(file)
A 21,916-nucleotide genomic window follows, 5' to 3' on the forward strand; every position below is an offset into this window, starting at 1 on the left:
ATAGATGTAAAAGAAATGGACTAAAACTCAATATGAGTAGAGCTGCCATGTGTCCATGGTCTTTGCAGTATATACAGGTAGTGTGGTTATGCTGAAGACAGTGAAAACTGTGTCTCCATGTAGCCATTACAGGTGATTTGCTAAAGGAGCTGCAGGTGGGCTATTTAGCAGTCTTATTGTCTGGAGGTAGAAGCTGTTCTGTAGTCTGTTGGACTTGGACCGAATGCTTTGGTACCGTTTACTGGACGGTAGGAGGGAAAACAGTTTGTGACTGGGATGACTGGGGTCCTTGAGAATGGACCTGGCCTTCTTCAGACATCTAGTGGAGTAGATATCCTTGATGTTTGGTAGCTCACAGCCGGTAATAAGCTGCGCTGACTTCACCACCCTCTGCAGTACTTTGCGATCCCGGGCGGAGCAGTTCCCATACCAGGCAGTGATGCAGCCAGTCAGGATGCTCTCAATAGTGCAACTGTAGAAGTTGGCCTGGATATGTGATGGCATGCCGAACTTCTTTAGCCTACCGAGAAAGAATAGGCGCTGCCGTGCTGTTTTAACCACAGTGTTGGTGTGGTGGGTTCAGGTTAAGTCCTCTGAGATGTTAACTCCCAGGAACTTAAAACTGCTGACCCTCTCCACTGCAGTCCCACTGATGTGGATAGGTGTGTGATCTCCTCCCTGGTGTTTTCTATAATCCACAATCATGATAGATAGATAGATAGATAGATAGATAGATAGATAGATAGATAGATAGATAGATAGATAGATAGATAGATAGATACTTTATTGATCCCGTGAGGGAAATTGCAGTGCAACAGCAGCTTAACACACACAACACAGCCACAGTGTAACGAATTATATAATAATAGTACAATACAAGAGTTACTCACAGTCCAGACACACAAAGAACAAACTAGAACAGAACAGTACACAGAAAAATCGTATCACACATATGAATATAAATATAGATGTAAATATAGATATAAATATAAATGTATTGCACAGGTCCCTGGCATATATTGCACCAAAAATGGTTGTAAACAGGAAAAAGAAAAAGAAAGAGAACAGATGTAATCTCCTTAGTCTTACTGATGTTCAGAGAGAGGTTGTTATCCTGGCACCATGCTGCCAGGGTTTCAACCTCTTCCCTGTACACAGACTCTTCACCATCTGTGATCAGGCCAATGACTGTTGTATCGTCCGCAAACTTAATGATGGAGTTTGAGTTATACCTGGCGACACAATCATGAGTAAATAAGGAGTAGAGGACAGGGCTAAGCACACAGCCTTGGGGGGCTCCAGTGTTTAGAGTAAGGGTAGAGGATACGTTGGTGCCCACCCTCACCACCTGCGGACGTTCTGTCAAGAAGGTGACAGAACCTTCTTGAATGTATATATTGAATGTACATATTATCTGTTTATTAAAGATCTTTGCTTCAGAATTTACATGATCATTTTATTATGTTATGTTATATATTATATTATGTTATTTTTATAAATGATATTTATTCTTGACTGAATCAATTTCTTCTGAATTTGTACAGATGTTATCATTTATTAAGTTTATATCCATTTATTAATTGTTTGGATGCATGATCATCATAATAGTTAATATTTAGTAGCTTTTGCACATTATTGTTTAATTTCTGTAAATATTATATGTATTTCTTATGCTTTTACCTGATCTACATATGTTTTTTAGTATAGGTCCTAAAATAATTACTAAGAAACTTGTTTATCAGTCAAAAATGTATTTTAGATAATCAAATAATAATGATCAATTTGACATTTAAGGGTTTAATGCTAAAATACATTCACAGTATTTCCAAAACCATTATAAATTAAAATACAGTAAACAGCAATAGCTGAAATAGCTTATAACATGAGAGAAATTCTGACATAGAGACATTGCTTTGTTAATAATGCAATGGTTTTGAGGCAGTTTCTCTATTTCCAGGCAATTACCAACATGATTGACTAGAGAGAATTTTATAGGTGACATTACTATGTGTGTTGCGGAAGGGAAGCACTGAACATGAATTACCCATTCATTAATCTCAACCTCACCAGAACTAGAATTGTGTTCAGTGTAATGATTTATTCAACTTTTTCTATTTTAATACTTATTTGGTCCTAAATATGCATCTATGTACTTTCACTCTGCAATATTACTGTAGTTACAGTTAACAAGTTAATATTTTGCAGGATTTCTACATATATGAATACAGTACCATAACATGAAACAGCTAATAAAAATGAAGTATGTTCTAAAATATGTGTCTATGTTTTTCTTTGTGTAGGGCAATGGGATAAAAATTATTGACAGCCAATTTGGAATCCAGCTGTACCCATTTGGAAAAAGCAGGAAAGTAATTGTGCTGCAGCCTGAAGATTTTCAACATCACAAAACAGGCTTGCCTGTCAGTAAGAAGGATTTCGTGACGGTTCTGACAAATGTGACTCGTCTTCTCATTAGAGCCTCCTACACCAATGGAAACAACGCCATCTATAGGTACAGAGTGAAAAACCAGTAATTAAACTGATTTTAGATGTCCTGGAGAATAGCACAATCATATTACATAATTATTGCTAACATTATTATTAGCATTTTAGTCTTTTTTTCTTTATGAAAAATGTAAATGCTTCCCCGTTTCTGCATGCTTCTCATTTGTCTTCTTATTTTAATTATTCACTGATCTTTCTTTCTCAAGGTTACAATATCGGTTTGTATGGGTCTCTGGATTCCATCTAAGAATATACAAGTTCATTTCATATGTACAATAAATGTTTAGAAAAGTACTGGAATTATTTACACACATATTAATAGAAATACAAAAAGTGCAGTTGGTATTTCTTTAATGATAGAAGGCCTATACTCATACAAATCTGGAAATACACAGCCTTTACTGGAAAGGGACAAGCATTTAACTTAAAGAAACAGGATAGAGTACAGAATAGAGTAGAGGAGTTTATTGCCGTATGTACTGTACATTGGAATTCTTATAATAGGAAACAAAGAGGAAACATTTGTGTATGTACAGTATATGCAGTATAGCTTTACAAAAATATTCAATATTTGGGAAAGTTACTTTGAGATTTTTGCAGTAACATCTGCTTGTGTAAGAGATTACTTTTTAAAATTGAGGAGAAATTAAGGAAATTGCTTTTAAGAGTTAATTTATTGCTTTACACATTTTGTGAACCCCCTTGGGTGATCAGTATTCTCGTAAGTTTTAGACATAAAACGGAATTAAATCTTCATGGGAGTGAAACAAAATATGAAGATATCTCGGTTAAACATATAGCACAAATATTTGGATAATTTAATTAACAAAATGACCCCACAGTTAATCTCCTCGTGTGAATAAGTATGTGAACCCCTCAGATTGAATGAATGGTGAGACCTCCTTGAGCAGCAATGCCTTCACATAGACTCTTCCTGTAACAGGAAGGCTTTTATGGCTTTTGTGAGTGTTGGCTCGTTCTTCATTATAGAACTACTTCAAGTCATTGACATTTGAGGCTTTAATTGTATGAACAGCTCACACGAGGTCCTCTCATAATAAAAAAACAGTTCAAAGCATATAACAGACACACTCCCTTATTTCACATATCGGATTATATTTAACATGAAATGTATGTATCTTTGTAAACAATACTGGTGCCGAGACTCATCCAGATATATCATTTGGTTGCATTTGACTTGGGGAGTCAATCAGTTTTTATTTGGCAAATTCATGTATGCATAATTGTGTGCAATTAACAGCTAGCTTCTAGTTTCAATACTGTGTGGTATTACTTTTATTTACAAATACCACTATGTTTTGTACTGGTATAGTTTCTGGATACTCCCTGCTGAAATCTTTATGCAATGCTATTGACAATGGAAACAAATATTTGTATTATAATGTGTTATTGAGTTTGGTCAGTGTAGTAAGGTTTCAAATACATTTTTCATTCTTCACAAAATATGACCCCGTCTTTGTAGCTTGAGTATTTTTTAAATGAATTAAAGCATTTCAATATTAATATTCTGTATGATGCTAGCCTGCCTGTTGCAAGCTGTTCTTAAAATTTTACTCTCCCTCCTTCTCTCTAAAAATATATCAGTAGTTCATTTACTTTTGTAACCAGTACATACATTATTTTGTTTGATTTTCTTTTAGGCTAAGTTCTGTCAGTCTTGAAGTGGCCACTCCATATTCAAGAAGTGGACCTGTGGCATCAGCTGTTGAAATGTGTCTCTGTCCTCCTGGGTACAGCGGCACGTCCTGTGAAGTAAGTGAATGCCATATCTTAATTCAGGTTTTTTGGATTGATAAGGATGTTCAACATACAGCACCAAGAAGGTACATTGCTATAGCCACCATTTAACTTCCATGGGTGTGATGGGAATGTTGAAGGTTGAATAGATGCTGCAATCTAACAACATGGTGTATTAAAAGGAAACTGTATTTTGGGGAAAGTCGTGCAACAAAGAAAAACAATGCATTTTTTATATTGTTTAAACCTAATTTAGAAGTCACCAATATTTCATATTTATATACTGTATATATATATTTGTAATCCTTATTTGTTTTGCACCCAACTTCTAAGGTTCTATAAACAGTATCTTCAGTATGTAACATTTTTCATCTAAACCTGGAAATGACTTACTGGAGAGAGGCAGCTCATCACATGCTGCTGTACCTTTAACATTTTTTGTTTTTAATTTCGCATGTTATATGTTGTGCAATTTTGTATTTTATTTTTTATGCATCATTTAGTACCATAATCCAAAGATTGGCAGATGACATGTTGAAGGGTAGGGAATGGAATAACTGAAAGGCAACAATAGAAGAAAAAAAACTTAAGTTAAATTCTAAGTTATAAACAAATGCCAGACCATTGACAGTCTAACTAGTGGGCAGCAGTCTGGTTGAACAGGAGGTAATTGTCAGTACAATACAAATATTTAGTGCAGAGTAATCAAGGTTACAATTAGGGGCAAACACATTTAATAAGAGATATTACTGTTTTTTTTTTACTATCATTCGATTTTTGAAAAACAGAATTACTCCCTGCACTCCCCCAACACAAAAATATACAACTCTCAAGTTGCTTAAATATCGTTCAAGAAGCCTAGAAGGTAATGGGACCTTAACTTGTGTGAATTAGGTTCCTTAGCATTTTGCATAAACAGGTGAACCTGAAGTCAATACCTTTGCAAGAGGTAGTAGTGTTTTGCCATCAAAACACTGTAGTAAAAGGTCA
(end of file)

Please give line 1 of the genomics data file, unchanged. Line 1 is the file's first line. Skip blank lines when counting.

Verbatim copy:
A 21,916-nucleotide genomic window follows, 5' to 3' on the forward strand; every position below is an offset into this window, starting at 1 on the left: